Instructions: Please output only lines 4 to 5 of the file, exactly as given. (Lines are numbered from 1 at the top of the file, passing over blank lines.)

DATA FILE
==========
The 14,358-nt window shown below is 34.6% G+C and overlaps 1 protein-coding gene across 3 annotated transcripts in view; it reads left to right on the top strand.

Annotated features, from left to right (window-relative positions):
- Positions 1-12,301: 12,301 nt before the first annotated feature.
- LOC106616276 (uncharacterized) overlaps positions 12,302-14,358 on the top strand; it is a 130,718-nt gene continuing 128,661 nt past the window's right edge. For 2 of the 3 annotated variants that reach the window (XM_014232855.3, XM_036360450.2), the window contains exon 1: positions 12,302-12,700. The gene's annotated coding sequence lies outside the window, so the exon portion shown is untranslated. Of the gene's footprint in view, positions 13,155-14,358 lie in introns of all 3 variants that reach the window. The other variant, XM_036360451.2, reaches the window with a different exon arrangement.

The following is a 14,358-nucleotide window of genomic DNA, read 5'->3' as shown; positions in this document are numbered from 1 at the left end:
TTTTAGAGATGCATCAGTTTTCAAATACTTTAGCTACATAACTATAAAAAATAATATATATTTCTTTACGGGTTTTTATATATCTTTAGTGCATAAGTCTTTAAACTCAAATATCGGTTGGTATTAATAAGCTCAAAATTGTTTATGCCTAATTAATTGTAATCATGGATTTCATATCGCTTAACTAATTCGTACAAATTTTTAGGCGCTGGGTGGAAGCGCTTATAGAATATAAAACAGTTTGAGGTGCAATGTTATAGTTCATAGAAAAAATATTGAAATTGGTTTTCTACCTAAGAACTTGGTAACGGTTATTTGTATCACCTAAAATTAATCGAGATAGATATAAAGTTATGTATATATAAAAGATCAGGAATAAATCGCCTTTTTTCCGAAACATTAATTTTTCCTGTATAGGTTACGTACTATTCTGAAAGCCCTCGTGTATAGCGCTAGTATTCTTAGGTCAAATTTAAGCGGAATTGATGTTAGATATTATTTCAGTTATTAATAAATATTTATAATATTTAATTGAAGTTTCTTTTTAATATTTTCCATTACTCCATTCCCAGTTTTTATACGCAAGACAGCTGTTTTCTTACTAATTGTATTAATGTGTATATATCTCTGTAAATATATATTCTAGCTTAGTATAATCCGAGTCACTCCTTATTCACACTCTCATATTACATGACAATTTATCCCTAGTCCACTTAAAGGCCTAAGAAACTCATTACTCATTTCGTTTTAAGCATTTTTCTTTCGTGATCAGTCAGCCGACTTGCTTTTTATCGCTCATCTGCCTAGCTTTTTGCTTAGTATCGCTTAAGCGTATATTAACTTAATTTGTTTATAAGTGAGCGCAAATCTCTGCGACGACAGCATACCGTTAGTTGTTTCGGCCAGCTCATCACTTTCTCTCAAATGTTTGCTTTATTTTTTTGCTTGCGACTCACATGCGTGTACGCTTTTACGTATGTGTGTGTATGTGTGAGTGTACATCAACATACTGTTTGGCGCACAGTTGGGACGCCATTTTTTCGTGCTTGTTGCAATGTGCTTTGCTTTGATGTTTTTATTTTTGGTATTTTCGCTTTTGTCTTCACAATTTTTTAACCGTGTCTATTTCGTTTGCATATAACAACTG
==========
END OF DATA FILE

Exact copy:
- LOC106616276 (uncharacterized) overlaps positions 12,302-14,358 on the top strand; it is a 130,718-nt gene continuing 128,661 nt past the window's right edge. For 2 of the 3 annotated variants that reach the window (XM_014232855.3, XM_036360450.2), the window contains exon 1: positions 12,302-12,700. The gene's annotated coding sequence lies outside the window, so the exon portion shown is untranslated. Of the gene's footprint in view, positions 13,155-14,358 lie in introns of all 3 variants that reach the window. The other variant, XM_036360451.2, reaches the window with a different exon arrangement.

The following is a 14,358-nucleotide window of genomic DNA, read 5'->3' as shown; positions in this document are numbered from 1 at the left end: